20 Things to Know Before Traveling in France

So wait, that’s it? France is over? Let’s reflect:

We’ve hitchhiked, gotten into the world-class festival les vieilles charrues for free, worked on five different farms, cooked for groups, butchered rabbits, been taken in by random strangers, eaten cheese every day (literally?)…

I could keep going, but I think you get the idea. Three months (nearly), 14 different households, 2,236 miles, a lot of learnin’, and a whole lotta new friends.

The countless people I’ve met on this voyage have begun to roll themselves into some single entity in my mind, bending and shimmering until I can’t quite pick out who was who and when was where. I wonder what this amorphous creation will be at the end of this food journey, and if the memories will ever stop adjusting and brightening themselves.

chowgypsy france
Clockwise from top-left:...just kidding.

When you come to a country with a smile, attempting to speak the language and open to their culture, you will be taken in with open arms.

Indeed, I’m still no expert on France and French culture; I don’t think any amount of immersion would put me quite in that position. I don’t think the French would allow that. 

But I’ll tell you what: I did learn a thing or two on what you should know about traveling in France. Some things are minor, some major, but all are interesting, some are fun, and many might even be useful.


20 Things to Know About Traveling in France

1.   The Cheek Kiss. I cringe thinking of the times I went in for the kiss, realized mid-stride that the other person maybe wasn’t going for it, then lost my nerve and artlessly swooped past them, leaving an awkward gust of wind upon their cheek.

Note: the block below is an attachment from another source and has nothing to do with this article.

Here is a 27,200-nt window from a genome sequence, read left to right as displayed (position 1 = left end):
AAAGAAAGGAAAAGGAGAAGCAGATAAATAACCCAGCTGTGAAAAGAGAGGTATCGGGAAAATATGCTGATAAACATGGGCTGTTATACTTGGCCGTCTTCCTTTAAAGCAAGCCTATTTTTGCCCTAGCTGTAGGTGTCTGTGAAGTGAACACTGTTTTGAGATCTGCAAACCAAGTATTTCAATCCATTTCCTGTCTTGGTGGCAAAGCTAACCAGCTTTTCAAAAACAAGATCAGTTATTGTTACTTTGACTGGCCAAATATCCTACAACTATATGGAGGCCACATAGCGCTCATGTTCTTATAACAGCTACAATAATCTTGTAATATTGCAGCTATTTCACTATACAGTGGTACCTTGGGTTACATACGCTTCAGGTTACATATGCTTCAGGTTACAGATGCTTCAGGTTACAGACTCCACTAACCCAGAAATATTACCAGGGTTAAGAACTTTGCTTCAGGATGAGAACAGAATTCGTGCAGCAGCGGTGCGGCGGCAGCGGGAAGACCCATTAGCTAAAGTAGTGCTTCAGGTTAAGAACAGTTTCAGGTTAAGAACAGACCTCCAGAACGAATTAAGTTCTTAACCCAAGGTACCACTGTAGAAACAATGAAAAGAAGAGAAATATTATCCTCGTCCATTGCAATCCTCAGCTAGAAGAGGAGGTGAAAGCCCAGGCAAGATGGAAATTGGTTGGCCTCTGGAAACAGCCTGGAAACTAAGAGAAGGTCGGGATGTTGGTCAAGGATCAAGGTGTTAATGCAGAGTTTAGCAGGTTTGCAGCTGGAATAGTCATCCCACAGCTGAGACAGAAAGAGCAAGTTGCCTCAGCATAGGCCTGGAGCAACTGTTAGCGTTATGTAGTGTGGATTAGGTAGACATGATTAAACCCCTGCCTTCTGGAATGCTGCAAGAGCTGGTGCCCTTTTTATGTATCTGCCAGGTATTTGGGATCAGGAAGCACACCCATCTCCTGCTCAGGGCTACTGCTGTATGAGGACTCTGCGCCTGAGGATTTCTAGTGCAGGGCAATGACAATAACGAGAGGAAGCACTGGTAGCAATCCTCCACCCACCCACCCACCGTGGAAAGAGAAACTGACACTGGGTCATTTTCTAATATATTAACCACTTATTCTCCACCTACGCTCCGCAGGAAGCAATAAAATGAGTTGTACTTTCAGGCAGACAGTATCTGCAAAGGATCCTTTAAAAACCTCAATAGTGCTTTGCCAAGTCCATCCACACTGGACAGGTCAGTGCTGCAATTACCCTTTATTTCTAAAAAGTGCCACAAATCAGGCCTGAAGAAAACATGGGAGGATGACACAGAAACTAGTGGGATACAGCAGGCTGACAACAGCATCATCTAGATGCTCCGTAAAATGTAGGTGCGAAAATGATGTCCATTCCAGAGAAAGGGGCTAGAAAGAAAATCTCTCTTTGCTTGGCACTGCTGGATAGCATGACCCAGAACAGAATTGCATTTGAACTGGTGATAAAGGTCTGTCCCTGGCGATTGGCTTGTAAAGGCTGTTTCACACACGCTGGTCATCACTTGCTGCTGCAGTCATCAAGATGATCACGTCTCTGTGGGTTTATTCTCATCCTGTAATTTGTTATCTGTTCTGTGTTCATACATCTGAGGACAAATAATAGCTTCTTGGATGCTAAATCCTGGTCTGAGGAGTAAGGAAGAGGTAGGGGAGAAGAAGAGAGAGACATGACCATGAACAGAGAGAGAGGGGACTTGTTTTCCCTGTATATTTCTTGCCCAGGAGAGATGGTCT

I was just going to fetch that rock . . . on the floor . . .there.


Kiss or handshake? Wait for the other to make the move. Save yourself the worry. If they want to faire la bise, offer your right cheek (like your right hand), then your left. Sometimes they’ll just keep going, so pucker up (or stand limply) and follow their lead.


You don’t even have to make cheek contact, as we’re going for more for sound effects. Be prepared for some really uncomfortable moments of figuring out who’s going to which side. This can get personal.


Or, play the sweet cultureless foreigner card and skip the fiasco all together. Want to not play that card? Read Au Contraire: Figuring Out the French.


2.    Speak French first. How would you feel if someone barreled up to you in your hometown and began presumptuously speaking to you in a foreign language? This happens a lot in France. Know enough to say basic greetings and to ask whether the person speaks some English. Want to get started? Pimsleur's French Conversational Course is pretty great.

(Also: French schools spend little time on conversational English, focusing more on reading and writing. Therefore, many French lack English-speaking confidence. Once they see how terrible your French is, though, they'll realize that they have nothing to be ashamed of.)


3.    French people do not mix food. I think meal courses are served separately just to spite me, as though they know that I will want to put the fresh tomato atop my steak or take a bite of soup after the salad (the horror!). Why anybody would resist a cheese and salami combo, I don’t know, but you’re a guest, so eat the salami as an appetizer and the cheese as a dessert, damnit.


When everything is served at once, you seldom see people mixing food together on the plate. But do what you like, raised eyebrows be damned. Intrigued? Check out Mastering the Art of French Eating.